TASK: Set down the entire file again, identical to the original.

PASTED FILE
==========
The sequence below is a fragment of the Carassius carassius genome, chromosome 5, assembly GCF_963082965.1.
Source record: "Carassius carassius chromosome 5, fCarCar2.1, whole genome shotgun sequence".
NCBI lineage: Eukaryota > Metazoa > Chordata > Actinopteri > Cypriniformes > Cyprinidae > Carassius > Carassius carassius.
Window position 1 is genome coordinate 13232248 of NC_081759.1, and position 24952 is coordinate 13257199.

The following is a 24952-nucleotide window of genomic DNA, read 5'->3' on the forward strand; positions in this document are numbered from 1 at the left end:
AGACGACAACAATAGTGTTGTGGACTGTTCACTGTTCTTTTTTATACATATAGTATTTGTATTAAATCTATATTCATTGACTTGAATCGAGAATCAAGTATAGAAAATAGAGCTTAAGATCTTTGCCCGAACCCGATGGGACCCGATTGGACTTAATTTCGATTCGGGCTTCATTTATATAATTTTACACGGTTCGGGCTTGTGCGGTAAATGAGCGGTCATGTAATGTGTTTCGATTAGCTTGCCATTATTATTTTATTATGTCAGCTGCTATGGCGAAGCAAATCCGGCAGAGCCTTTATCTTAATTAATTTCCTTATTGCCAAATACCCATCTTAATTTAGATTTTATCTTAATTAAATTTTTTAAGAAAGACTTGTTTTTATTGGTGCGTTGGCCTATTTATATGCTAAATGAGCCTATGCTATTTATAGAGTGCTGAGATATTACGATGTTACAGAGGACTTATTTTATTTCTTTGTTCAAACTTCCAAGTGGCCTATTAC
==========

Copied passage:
The sequence below is a fragment of the Carassius carassius genome, chromosome 5, assembly GCF_963082965.1.
Source record: "Carassius carassius chromosome 5, fCarCar2.1, whole genome shotgun sequence".
NCBI lineage: Eukaryota > Metazoa > Chordata > Actinopteri > Cypriniformes > Cyprinidae > Carassius > Carassius carassius.
Window position 1 is genome coordinate 13232248 of NC_081759.1, and position 24952 is coordinate 13257199.

The following is a 24952-nucleotide window of genomic DNA, read 5'->3' on the forward strand; positions in this document are numbered from 1 at the left end:
AGACGACAACAATAGTGTTGTGGACTGTTCACTGTTCTTTTTTATACATATAGTATTTGTATTAAATCTATATTCATTGACTTGAATCGAGAATCAAGTATAGAAAATAGAGCTTAAGATCTTTGCCCGAACCCGATGGGACCCGATTGGACTTAATTTCGATTCGGGCTTCATTTATATAATTTTACACGGTTCGGGCTTGTGCGGTAAATGAGCGGTCATGTAATGTGTTTCGATTAGCTTGCCATTATTATTTTATTATGTCAGCTGCTATGGCGAAGCAAATCCGGCAGAGCCTTTATCTTAATTAATTTCCTTATTGCCAAATACCCATCTTAATTTAGATTTTATCTTAATTAAATTTTTTAAGAAAGACTTGTTTTTATTGGTGCGTTGGCCTATTTATATGCTAAATGAGCCTATGCTATTTATAGAGTGCTGAGATATTACGATGTTACAGAGGACTTATTTTATTTCTTTGTTCAAACTTCCAAGTGGCCTATTAC